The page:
3 tips to building a powerful customer self-service strategy
Published: April 18, 2019
When self-service is done right.
It is unlikely that you will remember all the technology thought leaders and experts who were predicting that the first forays into virtual assistants, artificial intelligence, and robotic process automation would be miserable failures. In hindsight, that's exactly what we've witnessed among businesses that saw the cost savings opportunity promised by bot-assisted customer self-service and made the capturing of those savings a top priority.
Unfortunately, this rush for quick cost efficiencies led to poorly executed bot deployments that damaged the customer experience. The feedback from your customers may have also aroused skepticism about the capability of artificial intelligence to give them greater control over their journey. So where did these "early adopters" go wrong when implementing their customer self-service strategy?
They didn't understand their customers. They failed to do the pre-work to understand the context of why customers were reaching out to them. Consequently, they didn't address relevant self-service opportunities.
Their approach was not well thought out. They tried to steer users through a path of multiple choice questions that resulted in dead ends when they failed to identify what the customer was trying to do.
They had no backup plan. When those customers did reach the dead end, there wasn't an effective way to try and get the conversation back on track. Customers were left with their "Job to be done" undone.
Many businesses that first tested the bot waters quickly packed in their experiment. But the damage was done, and on a broader scale than just these brands' images. These were the brands that experimented with the technology. But it was the far greater number of end users trying to use those bots that stifled the innovative spirit. They had had a bad experience with that technology and feared what might happen if they tried it at their own company.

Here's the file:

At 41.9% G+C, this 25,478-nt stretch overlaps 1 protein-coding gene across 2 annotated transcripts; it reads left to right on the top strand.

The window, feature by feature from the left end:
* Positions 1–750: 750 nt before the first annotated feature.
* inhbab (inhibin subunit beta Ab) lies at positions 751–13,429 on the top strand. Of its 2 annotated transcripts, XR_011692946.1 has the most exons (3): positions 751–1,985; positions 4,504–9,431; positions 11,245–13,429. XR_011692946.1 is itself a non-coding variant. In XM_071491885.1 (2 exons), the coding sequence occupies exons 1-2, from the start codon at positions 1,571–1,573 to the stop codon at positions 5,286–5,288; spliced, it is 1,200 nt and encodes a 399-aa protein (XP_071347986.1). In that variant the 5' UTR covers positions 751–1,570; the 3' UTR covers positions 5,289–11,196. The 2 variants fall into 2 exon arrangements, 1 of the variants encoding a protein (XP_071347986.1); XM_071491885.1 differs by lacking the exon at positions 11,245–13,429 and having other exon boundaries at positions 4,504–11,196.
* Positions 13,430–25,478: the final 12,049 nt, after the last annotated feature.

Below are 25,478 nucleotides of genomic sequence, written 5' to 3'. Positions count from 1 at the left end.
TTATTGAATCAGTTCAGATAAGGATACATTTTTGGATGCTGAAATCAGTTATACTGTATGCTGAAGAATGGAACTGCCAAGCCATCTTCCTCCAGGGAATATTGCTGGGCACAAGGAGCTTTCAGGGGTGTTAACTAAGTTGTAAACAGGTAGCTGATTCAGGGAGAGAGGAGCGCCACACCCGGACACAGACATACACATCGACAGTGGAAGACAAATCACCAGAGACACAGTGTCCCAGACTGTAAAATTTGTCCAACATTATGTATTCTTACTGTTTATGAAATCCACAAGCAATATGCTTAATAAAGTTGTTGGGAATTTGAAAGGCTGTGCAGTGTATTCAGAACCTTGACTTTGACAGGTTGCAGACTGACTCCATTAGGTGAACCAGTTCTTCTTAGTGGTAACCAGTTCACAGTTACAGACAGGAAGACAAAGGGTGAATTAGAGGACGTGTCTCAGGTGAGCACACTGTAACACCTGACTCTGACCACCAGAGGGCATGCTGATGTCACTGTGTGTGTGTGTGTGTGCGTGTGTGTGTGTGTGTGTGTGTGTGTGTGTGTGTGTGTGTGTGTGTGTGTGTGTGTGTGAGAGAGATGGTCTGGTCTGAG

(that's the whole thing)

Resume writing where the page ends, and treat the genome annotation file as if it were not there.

Your venture into bot-assisted customer self-service doesn't have to end that way. Rather than abandon your bot implementation because you had a bad experience with someone else's, try instead to recognize what dissatisfied you and actively correct that as part of your own rollout. Here are three tips of how to build a powerful customer self-service strategy:
Dig into the data. Before you build, you need a blueprint, and that blueprint needs to be drawn from your Voice of the Customer (VoC) data -- not from surveys, but from analysis of unsolicited, unstructured text gathered from customer interactions. After that, document the steps a human would take to fulfill those customer needs and "train" the bot to complete those steps.
Put all the capabilities to work. While you'll naturally want to start with a focus on the basics, you should simultaneously build the vision for a more complete bot rollout. It's often said you should design your bot to handle the "simple" tasks while having human agents handle the more complex ones, but that mentality diminishes the true capability bots can offer.
You shortchange your customers when you fail to apply the natural language processing, machine learning, and artificial intelligence that add real value to the customer experience. When you create a compelling, effortless bot experience for your customers, they will actually prefer to serve themselves.
Build an efficient escalation path. No bot will ever be 100% effective, so you will always need a clear, rules-driven plan to escalate the transaction to the best place for a rapid resolution. That may be having the bot ask a different question, but more likely, it will be a referral to a human being. Regardless, your plan should ensure the customer never arrives at a dead end nor finds themselves in an endless loop.
When self-service is done right, everybody wins. Customers get their "Job to be done" done effortlessly, and they maintain a favorable view of your brand. You benefit from the cost savings that come with automation.
But you have to do it right. If your primary goal is to cut costs, you will likely fail. You will find yourself pushing clients to work for you instead of for themselves and not only damage your brand, but likely increase your service costs as well. Instead, pull those customers to self-service channels and empower them to drive the journey on their terms. Find ways to save money with the help of an effective customer self-service strategy and improve your overall customer experience.
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